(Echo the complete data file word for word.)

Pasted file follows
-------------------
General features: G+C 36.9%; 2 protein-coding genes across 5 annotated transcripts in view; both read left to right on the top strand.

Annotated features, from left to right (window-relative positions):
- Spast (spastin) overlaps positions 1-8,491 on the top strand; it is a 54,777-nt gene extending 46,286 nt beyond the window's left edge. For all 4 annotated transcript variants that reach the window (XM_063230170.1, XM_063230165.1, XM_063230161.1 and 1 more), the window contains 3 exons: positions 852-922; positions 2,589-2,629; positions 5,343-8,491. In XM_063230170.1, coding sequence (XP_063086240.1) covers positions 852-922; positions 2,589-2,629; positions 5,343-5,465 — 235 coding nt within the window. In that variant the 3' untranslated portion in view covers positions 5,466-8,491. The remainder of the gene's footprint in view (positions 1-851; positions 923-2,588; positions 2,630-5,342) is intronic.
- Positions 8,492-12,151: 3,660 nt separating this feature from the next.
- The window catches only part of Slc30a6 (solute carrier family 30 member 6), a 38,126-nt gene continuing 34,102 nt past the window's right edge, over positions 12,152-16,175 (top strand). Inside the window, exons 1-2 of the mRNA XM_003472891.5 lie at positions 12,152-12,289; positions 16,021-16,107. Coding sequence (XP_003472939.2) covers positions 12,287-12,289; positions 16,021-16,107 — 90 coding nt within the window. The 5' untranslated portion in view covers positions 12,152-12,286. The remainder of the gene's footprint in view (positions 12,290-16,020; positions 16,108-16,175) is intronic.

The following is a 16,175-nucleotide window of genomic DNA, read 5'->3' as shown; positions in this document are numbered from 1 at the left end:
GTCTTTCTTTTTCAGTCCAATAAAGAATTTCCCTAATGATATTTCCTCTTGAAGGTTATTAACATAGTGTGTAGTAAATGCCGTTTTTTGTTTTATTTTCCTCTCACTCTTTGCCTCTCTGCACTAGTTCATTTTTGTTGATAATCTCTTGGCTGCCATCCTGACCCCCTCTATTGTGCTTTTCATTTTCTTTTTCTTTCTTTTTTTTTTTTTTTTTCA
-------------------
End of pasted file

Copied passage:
General features: G+C 36.9%; 2 protein-coding genes across 5 annotated transcripts in view; both read left to right on the top strand.

Annotated features, from left to right (window-relative positions):
- Spast (spastin) overlaps positions 1-8,491 on the top strand; it is a 54,777-nt gene extending 46,286 nt beyond the window's left edge. For all 4 annotated transcript variants that reach the window (XM_063230170.1, XM_063230165.1, XM_063230161.1 and 1 more), the window contains 3 exons: positions 852-922; positions 2,589-2,629; positions 5,343-8,491. In XM_063230170.1, coding sequence (XP_063086240.1) covers positions 852-922; positions 2,589-2,629; positions 5,343-5,465 — 235 coding nt within the window. In that variant the 3' untranslated portion in view covers positions 5,466-8,491. The remainder of the gene's footprint in view (positions 1-851; positions 923-2,588; positions 2,630-5,342) is intronic.
- Positions 8,492-12,151: 3,660 nt separating this feature from the next.
- The window catches only part of Slc30a6 (solute carrier family 30 member 6), a 38,126-nt gene continuing 34,102 nt past the window's right edge, over positions 12,152-16,175 (top strand). Inside the window, exons 1-2 of the mRNA XM_003472891.5 lie at positions 12,152-12,289; positions 16,021-16,107. Coding sequence (XP_003472939.2) covers positions 12,287-12,289; positions 16,021-16,107 — 90 coding nt within the window. The 5' untranslated portion in view covers positions 12,152-12,286. The remainder of the gene's footprint in view (positions 12,290-16,020; positions 16,108-16,175) is intronic.

The following is a 16,175-nucleotide window of genomic DNA, read 5'->3' as shown; positions in this document are numbered from 1 at the left end:
GTCTTTCTTTTTCAGTCCAATAAAGAATTTCCCTAATGATATTTCCTCTTGAAGGTTATTAACATAGTGTGTAGTAAATGCCGTTTTTTGTTTTATTTTCCTCTCACTCTTTGCCTCTCTGCACTAGTTCATTTTTGTTGATAATCTCTTGGCTGCCATCCTGACCCCCTCTATTGTGCTTTTCATTTTCTTTTTCTTTCTTTTTTTTTTTTTTTTTCA